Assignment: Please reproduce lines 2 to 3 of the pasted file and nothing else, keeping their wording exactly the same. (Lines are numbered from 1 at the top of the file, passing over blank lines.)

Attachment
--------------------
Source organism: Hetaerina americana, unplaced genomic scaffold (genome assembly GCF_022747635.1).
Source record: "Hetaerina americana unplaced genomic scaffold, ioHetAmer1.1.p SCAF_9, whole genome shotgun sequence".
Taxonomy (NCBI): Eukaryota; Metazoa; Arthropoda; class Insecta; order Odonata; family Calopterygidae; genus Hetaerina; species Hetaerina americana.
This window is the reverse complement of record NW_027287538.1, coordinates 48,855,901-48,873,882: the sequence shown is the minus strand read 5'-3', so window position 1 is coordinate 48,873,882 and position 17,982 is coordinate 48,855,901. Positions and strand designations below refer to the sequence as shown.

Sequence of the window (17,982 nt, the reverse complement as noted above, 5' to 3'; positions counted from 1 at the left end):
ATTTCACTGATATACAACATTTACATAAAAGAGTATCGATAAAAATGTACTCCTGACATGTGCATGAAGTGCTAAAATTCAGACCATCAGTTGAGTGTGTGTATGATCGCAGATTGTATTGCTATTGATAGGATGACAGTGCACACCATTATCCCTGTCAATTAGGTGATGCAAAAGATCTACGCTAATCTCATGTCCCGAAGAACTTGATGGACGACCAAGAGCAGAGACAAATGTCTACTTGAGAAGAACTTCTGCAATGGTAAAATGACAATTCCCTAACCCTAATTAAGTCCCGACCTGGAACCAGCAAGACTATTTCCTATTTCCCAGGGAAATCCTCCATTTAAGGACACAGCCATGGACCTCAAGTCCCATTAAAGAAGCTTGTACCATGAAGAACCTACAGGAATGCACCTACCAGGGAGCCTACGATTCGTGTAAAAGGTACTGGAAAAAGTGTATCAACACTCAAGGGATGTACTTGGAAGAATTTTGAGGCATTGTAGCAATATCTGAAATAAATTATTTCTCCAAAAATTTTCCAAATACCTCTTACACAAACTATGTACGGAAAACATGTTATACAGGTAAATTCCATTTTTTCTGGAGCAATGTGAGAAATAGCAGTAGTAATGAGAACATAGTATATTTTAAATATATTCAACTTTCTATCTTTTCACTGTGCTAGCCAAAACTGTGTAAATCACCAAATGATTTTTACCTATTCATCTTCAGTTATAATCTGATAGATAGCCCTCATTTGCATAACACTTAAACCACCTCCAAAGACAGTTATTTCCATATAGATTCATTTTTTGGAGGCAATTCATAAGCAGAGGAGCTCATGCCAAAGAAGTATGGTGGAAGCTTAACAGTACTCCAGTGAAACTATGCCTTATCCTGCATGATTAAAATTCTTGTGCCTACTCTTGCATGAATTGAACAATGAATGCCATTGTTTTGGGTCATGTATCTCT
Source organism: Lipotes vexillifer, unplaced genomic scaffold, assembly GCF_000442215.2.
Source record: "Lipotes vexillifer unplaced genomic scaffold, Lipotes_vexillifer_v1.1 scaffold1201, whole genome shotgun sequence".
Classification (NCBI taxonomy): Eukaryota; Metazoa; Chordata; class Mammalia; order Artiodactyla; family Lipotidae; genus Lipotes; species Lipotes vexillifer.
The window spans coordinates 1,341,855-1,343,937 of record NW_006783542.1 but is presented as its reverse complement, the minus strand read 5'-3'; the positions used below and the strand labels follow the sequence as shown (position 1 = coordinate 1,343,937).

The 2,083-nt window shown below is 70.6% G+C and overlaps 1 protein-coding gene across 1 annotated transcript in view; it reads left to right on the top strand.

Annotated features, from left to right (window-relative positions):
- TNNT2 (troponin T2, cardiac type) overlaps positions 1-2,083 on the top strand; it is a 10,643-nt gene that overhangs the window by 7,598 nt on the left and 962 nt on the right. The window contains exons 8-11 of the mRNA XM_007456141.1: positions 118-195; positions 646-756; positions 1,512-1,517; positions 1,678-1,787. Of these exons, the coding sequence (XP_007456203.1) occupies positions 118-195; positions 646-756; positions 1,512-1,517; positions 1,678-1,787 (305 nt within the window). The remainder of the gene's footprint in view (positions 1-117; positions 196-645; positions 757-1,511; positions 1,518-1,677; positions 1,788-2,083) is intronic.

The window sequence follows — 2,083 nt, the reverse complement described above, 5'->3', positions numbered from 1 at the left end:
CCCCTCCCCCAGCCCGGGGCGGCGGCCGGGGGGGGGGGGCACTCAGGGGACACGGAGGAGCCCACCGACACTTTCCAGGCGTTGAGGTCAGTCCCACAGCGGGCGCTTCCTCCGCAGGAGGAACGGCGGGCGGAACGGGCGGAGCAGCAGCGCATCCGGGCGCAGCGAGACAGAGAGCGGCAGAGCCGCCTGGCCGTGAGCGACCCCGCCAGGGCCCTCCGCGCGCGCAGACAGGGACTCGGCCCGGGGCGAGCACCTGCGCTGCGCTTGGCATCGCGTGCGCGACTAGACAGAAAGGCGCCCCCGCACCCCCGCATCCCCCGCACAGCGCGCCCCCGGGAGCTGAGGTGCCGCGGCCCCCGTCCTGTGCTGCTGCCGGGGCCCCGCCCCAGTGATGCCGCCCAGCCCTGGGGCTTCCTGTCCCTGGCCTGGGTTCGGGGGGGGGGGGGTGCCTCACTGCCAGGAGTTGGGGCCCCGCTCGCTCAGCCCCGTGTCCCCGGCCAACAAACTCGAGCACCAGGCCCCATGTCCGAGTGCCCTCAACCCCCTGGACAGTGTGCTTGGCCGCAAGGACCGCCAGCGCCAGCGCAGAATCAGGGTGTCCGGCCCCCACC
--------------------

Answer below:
Source record: "Hetaerina americana unplaced genomic scaffold, ioHetAmer1.1.p SCAF_9, whole genome shotgun sequence".
Taxonomy (NCBI): Eukaryota; Metazoa; Arthropoda; class Insecta; order Odonata; family Calopterygidae; genus Hetaerina; species Hetaerina americana.